Originally published Friday, November 4, 2011 at 10:00 PM

Lower mortgage-loan limit has yet to kill off market

Potential homebuyers are now looking for financing from generally higher-cost, private sources with stricter lending guidelines if they need to borrow more than $506,000.

Special to The Seattle Times


Mortgage: A loan secured by real estate

Conforming loan: Residential mortgage loan that meets Fannie Mae or Freddie Mac standards

Nonconforming loan: Residential loan larger than Fannie or Freddie standards.

Federal Housing Administration: Agency within the Department of Housing and Urban Development that insures mortgage loans.

Fannie Mae: Short for Federal National Mortgage Association, federal government sponsored agency that buys mortgages and resells as securities.

Freddie Mac: Short for Federal Home Loan Mortgage Corporation, the federal government-sponsored agency buys mortgages and resells as securities.


• Increase down payment to lower amount needed to borrow

• Lower the price range

• Move on to different neighborhood

• Obtain a second mortgage

• Ask financial institution where you have accounts if they do mortgages

Historical numbers:

In 1994, home loans over $203,000 were considered jumbo loans. In 2005, jumbo loans started at $359,650.

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After a federal program to help homebuyers finance their mortgages expired, some in the local housing industry felt as if they were on a jet heading toward a rough landing.

They braced for the impact and hoped for the best.

And now it appears that there's been a safe landing for the already-struggling industry, which had wondered if the end of the program to finance or refinance the so-called "jumbo" mortgages was going to cause buyers to head for the emergency exits.

Lenders say historically low interest rates have softened the blow and kept most buyers in the market.

"Most of the clients are still qualifying and still purchasing houses and not getting out of the market," says Randy Porter, branch manager for Bellevue-based Rainier Mortgage.

That observation is cautiously being seconded by real-estate industry insiders.

"I haven't heard from either of the two offices I manage that it's affected any sales," says D'Ann Jackson, managing broker for John L. Scott offices at Seattle Center and on Mercer Island. "That's not to say that it hasn't."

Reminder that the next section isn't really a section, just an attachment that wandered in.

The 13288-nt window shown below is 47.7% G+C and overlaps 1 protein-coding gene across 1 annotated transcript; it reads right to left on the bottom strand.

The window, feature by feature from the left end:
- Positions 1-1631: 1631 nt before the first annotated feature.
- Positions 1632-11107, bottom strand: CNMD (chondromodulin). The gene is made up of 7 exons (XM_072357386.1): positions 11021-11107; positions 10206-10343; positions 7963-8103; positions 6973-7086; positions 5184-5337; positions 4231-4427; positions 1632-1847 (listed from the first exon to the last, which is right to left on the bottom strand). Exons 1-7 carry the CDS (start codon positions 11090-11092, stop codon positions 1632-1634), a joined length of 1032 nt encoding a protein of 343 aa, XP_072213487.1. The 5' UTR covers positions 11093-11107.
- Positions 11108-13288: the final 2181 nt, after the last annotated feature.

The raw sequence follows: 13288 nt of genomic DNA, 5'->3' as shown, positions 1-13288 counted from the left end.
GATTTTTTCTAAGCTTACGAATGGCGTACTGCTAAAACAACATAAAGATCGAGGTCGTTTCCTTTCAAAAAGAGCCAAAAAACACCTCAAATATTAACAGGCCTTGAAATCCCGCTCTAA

Begun in 2008, the program boosting the size of federally backed mortgages up to $567,500 was designed to assist homebuyers in higher-priced markets across the country, including King and Snohomish counties.

The withering mortgage market meant buyers were paying high rates or being denied financing from private sources. After extending the program since that time, Congress ended it this year.

In King, Kitsap and Snohomish counties, the maximum size of a mortgage backed by Freddie Mae, Fannie Mac or the Federal Housing Administration, is now $506,000. according to the National Association of Realtors (NAR). In Kitsap County, the cutoff point is $307,050.

Nationally, 5 to 10 percent of consumers "are going to have to pay higher mortgage rates as a result," says NAR spokeswoman Sara Wiskerchen. "Tight credit is already a concern and this will probably prevent even more buyers from becoming homeowners."

Loan limits are dropping in 669 counties across the nation, she notes, "so it's impacting everywhere."

In the local area, communities that could be most affected include Mercer Island, Newcastle, Sammamish, Cougar Mountain and East Queen Anne, according to Tim Ellis, who tracks trends for Redfin, a Seattle-based real-estate agency.

Ellis found that those communities, at least 10 percent of home sales in the last six months were in the $632,500 to $709,400 price range. Comparable figures for Seattle were 3.9 percent, Bellevue, 8.2 percent and Redmond, 8.5 percent.

That's not the only way to view it. At the National Association of Homebuilders, economist Robert Dietz says the loan-limit changes could influence all housing stock in the targeted price range. He reasons that because such housing will cost more to finance, the actual cost of purchasing the house rises, making the it more difficult to sell.

Jackson says she understands that not every buyer will be able to finance the additional expense of the mortgage — even though current interest rates are "unbelievably low, which really helps."

Some homebuyers may even be in for a pleasant surprise.

A few weeks ago, a couple wanted to buy an Eastside home but realized they were not going to make the deadline for a federally backed, jumbo mortgage from Freddie Mac or Fannie Mae. Porter said the couple was able to secure a mortgage — at a slightly lower rate than they would have paid for the federally backed loan.

The guidelines for the privately financed mortgage were stricter than federal guidelines, Porter notes, requiring the homebuyers to have more resources after closing.

"It's a possible solution," says Porter. "But it just depends on their qualifications. Not everyone is qualified, of course."

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